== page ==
URBANA — Despite several more residents speaking out against a proposal to add a police officer to Urbana High School and another at Urbana Middle School, the Urbana city council approved it.
The council voted 6-1 in favor of the amended agreement, with Ward 7 Alderman Jared Miller voting no and saying he was frustrated with the process.
“We’re not being given a lot of specifics, a lot of timelines, a lot of things that I’ve seen in matters that I would consider not as important as this,” Miller said
Fourteen people spoke at Monday’s meeting, including 10 against the agreement and three in favor of it.
Stuart Levy spoke against the agreement: if you’re trying to add structure in the schools, “you don’t want to bring in people that the students in the school are going to be afraid of.”— Ben Zigterman (@bzigterman) December 3, 2019
And a representative from the Ministerial Alliance of Champaign-Urbana and Vicinity put forward several questions about the privacy rights of students and when the schools would need parental consent.
If a student is being accused of wrongdoing, we “would definitely want a parent there,” said Jennifer Ivory-Tatum, the school district’s superintendent.
The Urbana school board voted 4-3 last month to send the agreement to the city.
Last week, the city council added an annual evaluation of the program, so the Urbana school board would presumably have to vote on the amended version.
The two officers would be an increase from the single part-time officer that’s historically been there, but the agreement would formalize a situation that’s already somewhat in place this school year.
The city had given its part-time officer more time last school year to spend in the schools after the district eliminated its deans in the spring of 2018, Urbana Police Chief Bryant Seraphin said in October.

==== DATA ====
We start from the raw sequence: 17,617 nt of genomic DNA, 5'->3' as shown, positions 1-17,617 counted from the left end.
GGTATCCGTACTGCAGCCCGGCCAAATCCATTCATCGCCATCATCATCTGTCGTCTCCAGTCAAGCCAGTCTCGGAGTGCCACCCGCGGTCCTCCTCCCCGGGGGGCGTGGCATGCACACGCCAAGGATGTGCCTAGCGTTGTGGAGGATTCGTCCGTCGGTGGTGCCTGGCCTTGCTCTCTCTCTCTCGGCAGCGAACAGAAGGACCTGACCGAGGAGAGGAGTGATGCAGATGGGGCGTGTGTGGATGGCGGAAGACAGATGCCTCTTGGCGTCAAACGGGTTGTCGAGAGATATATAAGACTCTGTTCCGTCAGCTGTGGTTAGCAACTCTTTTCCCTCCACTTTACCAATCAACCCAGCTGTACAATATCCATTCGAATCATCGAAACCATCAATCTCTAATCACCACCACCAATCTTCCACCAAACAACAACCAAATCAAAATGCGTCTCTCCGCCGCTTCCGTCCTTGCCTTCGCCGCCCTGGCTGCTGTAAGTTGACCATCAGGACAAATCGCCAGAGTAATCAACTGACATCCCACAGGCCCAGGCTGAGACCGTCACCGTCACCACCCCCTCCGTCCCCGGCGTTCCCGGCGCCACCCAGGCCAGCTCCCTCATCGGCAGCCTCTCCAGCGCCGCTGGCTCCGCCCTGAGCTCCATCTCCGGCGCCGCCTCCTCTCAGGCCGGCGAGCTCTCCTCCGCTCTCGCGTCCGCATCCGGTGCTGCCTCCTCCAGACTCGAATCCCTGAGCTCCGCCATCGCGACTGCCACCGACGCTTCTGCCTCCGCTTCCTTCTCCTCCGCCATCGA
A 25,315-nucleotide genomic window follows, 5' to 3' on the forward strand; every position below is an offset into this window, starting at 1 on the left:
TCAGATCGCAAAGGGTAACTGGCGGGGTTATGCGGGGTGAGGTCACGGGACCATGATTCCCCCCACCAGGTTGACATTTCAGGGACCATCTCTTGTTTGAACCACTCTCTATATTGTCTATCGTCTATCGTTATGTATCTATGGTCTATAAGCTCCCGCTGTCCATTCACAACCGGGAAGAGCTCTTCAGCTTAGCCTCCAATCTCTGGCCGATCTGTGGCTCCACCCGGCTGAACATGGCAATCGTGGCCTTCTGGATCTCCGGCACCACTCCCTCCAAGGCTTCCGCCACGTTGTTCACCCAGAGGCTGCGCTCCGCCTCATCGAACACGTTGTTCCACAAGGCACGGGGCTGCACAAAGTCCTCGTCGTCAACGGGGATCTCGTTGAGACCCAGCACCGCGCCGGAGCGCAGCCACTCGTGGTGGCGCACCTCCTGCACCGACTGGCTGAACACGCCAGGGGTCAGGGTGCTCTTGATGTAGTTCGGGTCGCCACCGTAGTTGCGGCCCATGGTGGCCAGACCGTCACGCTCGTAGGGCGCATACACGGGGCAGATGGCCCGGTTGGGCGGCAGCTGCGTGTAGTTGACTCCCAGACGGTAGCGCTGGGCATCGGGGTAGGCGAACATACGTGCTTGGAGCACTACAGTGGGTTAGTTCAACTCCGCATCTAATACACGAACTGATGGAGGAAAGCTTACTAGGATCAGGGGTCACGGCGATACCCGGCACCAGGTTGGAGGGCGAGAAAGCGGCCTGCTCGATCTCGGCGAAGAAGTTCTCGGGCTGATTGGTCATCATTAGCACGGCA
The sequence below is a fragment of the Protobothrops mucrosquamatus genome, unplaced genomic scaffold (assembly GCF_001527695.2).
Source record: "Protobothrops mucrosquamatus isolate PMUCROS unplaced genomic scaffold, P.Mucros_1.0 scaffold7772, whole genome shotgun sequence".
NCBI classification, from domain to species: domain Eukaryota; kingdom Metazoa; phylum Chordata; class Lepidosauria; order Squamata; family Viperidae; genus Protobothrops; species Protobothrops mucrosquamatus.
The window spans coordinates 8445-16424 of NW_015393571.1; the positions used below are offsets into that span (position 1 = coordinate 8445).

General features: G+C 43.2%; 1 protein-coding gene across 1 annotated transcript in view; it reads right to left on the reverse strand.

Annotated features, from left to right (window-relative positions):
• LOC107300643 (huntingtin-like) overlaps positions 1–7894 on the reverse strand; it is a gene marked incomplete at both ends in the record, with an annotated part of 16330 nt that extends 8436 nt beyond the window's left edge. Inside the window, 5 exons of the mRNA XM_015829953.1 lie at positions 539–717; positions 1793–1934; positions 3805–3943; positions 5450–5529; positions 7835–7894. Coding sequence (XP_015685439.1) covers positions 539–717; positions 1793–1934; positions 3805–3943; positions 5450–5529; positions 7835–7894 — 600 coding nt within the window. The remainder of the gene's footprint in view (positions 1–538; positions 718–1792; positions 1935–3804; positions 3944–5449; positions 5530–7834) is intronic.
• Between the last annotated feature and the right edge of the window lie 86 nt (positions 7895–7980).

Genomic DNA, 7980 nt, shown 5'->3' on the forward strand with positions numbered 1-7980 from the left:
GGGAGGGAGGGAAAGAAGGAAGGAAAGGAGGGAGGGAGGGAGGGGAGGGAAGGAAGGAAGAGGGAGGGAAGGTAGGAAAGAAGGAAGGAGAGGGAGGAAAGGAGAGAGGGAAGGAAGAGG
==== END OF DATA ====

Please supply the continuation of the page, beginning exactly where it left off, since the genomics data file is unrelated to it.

After a fight in February at UHS resulted in several students being sent to jail and left one teacher briefly hospitalized, the Urbana police has had an officer at the high school five days a week.
And this school year, the city added an officer to the middle school, Seraphin said.
While the city has been covering most of the costs right now, with the intergovernmental agreement, Urbana would have to pay a one-time cost of $103,813, while the school district would pay $321,300 annually for the officers.
Ward 2 Alderman Erik Jakobsson said that while he agreed with some guests who pointed out the racial and economic injustice in the community, he trusted Urbana’s officers.
“We have an exceptional police department,” he said. “It’s a mistake to judge the Urbana Police Department by the bad things that have happened elsewhere.”
And Ivory-Tatum said the officers could help reduce fear of police.
“We need to combat that by having positive role models of police presence that our students can connect to,” she said.